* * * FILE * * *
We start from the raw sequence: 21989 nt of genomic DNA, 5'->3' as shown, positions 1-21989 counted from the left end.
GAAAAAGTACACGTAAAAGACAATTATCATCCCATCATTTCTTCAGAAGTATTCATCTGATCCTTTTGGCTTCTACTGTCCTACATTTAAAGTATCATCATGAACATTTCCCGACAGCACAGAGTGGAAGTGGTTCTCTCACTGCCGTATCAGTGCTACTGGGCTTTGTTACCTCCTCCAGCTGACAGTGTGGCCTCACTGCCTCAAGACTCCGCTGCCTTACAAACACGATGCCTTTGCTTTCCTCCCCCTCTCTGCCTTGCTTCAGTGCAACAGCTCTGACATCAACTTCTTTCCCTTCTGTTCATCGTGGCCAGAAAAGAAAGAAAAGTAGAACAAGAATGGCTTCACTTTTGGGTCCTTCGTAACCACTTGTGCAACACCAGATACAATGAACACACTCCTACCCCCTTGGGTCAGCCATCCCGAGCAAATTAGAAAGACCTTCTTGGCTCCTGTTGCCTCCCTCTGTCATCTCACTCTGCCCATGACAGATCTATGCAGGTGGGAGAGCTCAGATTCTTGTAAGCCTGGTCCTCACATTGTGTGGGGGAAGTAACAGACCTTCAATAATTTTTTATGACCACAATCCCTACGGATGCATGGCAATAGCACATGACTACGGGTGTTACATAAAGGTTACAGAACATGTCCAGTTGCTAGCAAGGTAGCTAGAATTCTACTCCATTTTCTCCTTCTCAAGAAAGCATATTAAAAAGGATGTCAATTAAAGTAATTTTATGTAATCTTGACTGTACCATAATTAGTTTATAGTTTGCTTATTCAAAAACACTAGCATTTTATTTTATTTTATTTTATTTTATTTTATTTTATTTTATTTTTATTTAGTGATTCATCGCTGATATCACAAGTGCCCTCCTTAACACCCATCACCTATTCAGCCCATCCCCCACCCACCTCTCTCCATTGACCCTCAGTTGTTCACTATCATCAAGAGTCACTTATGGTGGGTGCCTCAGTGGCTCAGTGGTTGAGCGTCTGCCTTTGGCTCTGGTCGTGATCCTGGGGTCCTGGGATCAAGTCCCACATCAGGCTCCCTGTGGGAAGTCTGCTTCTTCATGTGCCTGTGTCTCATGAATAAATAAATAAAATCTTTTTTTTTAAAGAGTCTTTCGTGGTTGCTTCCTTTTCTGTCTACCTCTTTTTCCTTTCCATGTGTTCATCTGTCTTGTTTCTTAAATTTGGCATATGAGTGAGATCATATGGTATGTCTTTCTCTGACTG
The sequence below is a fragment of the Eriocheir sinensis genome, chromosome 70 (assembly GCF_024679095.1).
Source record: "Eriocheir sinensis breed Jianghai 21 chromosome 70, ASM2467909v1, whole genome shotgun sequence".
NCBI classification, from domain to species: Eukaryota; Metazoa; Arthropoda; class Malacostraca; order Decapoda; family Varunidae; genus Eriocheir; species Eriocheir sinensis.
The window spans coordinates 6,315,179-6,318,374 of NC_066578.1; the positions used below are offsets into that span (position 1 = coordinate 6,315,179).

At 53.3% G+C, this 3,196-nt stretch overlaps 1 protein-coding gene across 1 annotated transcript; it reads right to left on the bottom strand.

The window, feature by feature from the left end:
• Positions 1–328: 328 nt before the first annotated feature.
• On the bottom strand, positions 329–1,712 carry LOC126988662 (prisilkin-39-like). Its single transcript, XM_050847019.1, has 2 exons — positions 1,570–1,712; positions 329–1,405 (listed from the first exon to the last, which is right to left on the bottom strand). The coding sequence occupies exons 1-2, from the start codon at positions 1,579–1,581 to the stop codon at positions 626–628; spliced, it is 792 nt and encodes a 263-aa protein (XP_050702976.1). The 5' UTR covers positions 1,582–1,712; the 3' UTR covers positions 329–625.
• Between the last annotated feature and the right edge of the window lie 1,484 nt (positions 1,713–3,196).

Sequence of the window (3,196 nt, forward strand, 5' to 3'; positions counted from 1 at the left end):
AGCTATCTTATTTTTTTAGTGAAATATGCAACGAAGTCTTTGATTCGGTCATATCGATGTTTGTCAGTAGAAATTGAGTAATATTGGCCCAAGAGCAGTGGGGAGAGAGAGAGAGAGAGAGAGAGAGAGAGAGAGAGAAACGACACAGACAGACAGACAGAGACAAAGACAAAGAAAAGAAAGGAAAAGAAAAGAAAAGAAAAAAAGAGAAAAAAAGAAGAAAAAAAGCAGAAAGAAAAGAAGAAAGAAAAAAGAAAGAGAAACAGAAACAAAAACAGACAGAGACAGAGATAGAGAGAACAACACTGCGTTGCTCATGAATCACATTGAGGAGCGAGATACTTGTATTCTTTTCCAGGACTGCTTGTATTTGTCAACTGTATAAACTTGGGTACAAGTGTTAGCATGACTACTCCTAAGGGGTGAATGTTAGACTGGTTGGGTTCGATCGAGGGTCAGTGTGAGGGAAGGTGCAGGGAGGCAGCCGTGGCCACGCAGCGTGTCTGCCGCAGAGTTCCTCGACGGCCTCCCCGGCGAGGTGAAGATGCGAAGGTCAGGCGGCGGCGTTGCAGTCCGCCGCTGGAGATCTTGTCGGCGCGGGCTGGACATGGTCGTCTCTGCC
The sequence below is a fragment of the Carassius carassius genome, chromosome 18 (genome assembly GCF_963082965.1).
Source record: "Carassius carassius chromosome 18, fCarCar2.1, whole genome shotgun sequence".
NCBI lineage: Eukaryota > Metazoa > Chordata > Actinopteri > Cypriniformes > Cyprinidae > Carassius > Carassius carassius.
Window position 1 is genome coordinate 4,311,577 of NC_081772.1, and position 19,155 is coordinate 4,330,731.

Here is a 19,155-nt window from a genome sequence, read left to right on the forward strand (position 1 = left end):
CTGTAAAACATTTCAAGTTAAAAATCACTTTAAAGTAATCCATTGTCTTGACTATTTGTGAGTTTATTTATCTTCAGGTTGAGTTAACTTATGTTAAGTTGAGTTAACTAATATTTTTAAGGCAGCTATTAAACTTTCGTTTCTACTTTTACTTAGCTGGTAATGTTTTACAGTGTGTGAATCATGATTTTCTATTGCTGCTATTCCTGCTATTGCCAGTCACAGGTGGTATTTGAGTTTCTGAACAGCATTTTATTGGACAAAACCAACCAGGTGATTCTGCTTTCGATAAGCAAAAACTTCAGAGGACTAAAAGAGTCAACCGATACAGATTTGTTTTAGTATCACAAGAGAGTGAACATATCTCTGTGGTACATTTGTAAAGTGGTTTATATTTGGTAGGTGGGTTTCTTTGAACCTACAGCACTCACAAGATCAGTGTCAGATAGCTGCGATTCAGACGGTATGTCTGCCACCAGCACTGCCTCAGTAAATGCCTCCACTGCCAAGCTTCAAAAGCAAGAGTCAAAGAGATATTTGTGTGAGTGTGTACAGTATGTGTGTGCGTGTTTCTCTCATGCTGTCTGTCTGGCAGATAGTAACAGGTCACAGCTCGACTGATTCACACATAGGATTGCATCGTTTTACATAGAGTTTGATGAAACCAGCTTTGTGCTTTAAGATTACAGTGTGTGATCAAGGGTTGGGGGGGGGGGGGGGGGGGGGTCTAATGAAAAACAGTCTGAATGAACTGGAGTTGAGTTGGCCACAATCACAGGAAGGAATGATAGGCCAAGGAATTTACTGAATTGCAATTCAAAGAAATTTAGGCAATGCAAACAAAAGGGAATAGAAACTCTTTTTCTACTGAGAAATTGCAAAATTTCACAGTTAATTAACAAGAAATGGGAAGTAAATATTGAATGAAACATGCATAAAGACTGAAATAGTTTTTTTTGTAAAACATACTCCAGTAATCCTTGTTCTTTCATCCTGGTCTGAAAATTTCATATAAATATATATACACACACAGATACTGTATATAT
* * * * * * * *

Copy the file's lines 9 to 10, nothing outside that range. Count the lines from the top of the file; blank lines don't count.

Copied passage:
• Positions 1–328: 328 nt before the first annotated feature.
• On the bottom strand, positions 329–1,712 carry LOC126988662 (prisilkin-39-like). Its single transcript, XM_050847019.1, has 2 exons — positions 1,570–1,712; positions 329–1,405 (listed from the first exon to the last, which is right to left on the bottom strand). The coding sequence occupies exons 1-2, from the start codon at positions 1,579–1,581 to the stop codon at positions 626–628; spliced, it is 792 nt and encodes a 263-aa protein (XP_050702976.1). The 5' UTR covers positions 1,582–1,712; the 3' UTR covers positions 329–625.